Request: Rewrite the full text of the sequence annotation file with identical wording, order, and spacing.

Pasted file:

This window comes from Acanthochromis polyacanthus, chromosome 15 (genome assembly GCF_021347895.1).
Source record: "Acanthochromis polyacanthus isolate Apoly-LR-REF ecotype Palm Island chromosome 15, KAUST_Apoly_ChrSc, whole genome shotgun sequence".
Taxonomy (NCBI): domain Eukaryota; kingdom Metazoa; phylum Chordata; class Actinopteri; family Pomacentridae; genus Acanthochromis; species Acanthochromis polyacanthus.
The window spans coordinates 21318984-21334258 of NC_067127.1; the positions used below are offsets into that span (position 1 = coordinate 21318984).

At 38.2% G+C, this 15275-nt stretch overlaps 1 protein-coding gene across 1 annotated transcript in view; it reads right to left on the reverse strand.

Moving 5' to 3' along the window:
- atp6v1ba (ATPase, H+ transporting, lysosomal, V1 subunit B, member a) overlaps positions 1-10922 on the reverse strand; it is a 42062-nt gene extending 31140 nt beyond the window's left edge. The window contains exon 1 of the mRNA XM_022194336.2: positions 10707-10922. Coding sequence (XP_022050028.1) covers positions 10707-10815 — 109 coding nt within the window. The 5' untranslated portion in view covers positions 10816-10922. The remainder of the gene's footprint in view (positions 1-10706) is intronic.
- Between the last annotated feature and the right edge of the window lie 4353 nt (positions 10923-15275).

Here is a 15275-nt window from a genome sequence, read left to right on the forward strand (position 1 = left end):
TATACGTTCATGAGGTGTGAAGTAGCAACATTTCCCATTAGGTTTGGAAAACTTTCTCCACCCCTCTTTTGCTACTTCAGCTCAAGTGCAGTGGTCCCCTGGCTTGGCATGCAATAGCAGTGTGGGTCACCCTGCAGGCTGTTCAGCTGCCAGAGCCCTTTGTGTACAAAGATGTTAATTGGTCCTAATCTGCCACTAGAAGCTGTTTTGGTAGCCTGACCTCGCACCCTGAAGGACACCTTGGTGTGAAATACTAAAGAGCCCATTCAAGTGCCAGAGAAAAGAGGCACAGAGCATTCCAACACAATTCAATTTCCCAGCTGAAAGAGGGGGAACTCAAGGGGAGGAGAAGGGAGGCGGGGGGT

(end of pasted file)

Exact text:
This window comes from Acanthochromis polyacanthus, chromosome 15 (genome assembly GCF_021347895.1).
Source record: "Acanthochromis polyacanthus isolate Apoly-LR-REF ecotype Palm Island chromosome 15, KAUST_Apoly_ChrSc, whole genome shotgun sequence".
Taxonomy (NCBI): domain Eukaryota; kingdom Metazoa; phylum Chordata; class Actinopteri; family Pomacentridae; genus Acanthochromis; species Acanthochromis polyacanthus.
The window spans coordinates 21318984-21334258 of NC_067127.1; the positions used below are offsets into that span (position 1 = coordinate 21318984).

At 38.2% G+C, this 15275-nt stretch overlaps 1 protein-coding gene across 1 annotated transcript in view; it reads right to left on the reverse strand.

Moving 5' to 3' along the window:
- atp6v1ba (ATPase, H+ transporting, lysosomal, V1 subunit B, member a) overlaps positions 1-10922 on the reverse strand; it is a 42062-nt gene extending 31140 nt beyond the window's left edge. The window contains exon 1 of the mRNA XM_022194336.2: positions 10707-10922. Coding sequence (XP_022050028.1) covers positions 10707-10815 — 109 coding nt within the window. The 5' untranslated portion in view covers positions 10816-10922. The remainder of the gene's footprint in view (positions 1-10706) is intronic.
- Between the last annotated feature and the right edge of the window lie 4353 nt (positions 10923-15275).

Here is a 15275-nt window from a genome sequence, read left to right on the forward strand (position 1 = left end):
TATACGTTCATGAGGTGTGAAGTAGCAACATTTCCCATTAGGTTTGGAAAACTTTCTCCACCCCTCTTTTGCTACTTCAGCTCAAGTGCAGTGGTCCCCTGGCTTGGCATGCAATAGCAGTGTGGGTCACCCTGCAGGCTGTTCAGCTGCCAGAGCCCTTTGTGTACAAAGATGTTAATTGGTCCTAATCTGCCACTAGAAGCTGTTTTGGTAGCCTGACCTCGCACCCTGAAGGACACCTTGGTGTGAAATACTAAAGAGCCCATTCAAGTGCCAGAGAAAAGAGGCACAGAGCATTCCAACACAATTCAATTTCCCAGCTGAAAGAGGGGGAACTCAAGGGGAGGAGAAGGGAGGCGGGGGGT